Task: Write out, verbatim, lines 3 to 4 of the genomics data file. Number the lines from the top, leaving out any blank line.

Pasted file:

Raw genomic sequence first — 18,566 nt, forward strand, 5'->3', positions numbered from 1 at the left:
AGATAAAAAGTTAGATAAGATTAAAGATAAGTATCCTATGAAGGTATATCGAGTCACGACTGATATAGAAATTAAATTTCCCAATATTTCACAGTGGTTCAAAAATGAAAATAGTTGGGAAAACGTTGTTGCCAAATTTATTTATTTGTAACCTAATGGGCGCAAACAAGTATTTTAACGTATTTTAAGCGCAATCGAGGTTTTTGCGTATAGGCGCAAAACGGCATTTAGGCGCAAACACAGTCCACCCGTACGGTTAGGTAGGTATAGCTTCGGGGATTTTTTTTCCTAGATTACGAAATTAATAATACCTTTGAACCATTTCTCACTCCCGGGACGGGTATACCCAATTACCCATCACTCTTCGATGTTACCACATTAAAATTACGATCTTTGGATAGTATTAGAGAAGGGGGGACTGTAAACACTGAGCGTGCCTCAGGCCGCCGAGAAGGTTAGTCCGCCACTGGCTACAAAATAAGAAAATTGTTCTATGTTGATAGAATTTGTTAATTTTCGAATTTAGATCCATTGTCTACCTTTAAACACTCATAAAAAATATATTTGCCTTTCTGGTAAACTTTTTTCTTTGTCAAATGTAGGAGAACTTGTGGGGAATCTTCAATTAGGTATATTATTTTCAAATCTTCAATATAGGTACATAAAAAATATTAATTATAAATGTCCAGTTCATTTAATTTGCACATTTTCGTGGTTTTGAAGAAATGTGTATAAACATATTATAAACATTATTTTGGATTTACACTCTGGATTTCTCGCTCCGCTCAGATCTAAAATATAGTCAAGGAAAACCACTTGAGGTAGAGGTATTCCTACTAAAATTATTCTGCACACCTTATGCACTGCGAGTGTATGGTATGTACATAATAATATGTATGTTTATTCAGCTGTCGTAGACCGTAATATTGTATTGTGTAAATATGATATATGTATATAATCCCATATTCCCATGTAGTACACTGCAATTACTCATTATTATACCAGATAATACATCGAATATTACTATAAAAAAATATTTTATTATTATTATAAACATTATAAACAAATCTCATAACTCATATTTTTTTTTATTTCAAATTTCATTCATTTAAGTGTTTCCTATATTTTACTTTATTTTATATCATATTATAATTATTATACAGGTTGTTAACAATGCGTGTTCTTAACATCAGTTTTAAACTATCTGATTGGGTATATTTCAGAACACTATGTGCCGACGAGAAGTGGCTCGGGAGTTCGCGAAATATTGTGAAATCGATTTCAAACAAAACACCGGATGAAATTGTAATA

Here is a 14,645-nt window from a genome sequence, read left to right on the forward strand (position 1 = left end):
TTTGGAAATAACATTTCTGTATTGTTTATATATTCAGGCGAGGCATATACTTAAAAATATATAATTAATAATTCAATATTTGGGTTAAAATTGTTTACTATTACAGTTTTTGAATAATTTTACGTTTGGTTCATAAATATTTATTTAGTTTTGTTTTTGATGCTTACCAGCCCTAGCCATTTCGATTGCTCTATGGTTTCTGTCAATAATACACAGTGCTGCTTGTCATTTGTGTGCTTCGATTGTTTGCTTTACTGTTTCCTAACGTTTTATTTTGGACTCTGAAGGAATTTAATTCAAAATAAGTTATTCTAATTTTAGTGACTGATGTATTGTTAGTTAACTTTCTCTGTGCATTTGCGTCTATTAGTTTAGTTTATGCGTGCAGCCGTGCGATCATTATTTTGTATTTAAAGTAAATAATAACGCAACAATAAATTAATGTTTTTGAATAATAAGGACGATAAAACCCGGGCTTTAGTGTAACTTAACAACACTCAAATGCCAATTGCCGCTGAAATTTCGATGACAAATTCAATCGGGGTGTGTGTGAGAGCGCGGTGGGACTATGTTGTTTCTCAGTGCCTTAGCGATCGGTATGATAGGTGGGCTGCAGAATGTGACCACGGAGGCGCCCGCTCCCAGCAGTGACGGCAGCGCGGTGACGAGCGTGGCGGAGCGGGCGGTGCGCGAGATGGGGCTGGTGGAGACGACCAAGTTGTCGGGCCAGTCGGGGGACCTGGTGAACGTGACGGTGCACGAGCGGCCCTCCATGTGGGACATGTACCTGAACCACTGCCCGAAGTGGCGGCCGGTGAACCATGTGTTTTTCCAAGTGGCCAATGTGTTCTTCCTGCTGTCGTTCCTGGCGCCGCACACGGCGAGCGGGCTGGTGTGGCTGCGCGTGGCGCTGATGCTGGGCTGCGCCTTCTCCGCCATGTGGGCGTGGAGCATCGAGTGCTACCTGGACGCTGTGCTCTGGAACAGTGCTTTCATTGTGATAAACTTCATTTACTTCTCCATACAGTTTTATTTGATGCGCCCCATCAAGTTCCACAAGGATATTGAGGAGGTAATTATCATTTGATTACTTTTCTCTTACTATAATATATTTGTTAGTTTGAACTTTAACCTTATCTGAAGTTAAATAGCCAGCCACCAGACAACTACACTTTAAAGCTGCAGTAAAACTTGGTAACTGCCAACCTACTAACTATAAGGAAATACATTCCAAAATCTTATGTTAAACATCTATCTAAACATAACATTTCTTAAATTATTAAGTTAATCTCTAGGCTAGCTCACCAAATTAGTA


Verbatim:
Here is a 14,645-nt window from a genome sequence, read left to right on the forward strand (position 1 = left end):
TTTGGAAATAACATTTCTGTATTGTTTATATATTCAGGCGAGGCATATACTTAAAAATATATAATTAATAATTCAATATTTGGGTTAAAATTGTTTACTATTACAGTTTTTGAATAATTTTACGTTTGGTTCATAAATATTTATTTAGTTTTGTTTTTGATGCTTACCAGCCCTAGCCATTTCGATTGCTCTATGGTTTCTGTCAATAATACACAGTGCTGCTTGTCATTTGTGTGCTTCGATTGTTTGCTTTACTGTTTCCTAACGTTTTATTTTGGACTCTGAAGGAATTTAATTCAAAATAAGTTATTCTAATTTTAGTGACTGATGTATTGTTAGTTAACTTTCTCTGTGCATTTGCGTCTATTAGTTTAGTTTATGCGTGCAGCCGTGCGATCATTATTTTGTATTTAAAGTAAATAATAACGCAACAATAAATTAATGTTTTTGAATAATAAGGACGATAAAACCCGGGCTTTAGTGTAACTTAACAACACTCAAATGCCAATTGCCGCTGAAATTTCGATGACAAATTCAATCGGGGTGTGTGTGAGAGCGCGGTGGGACTATGTTGTTTCTCAGTGCCTTAGCGATCGGTATGATAGGTGGGCTGCAGAATGTGACCACGGAGGCGCCCGCTCCCAGCAGTGACGGCAGCGCGGTGACGAGCGTGGCGGAGCGGGCGGTGCGCGAGATGGGGCTGGTGGAGACGACCAAGTTGTCGGGCCAGTCGGGGGACCTGGTGAACGTGACGGTGCACGAGCGGCCCTCCATGTGGGACATGTACCTGAACCACTGCCCGAAGTGGCGGCCGGTGAACCATGTGTTTTTCCAAGTGGCCAATGTGTTCTTCCTGCTGTCGTTCCTGGCGCCGCACACGGCGAGCGGGCTGGTGTGGCTGCGCGTGGCGCTGATGCTGGGCTGCGCCTTCTCCGCCATGTGGGCGTGGAGCATCGAGTGCTACCTGGACGCTGTGCTCTGGAACAGTGCTTTCATTGTGATAAACTTCATTTACTTCTCCATACAGTTTTATTTGATGCGCCCCATCAAGTTCCACAAGGATATTGAGGAGGTAATTATCATTTGATTACTTTTCTCTTACTATAATATATTTGTTAGTTTGAACTTTAACCTTATCTGAAGTTAAATAGCCAGCCACCAGACAACTACACTTTAAAGCTGCAGTAAAACTTGGTAACTGCCAACCTACTAACTATAAGGAAATACATTCCAAAATCTTATGTTAAACATCTATCTAAACATAACATTTCTTAAATTATTAAGTTAATCTCTAGGCTAGCTCACCAAATTAGTA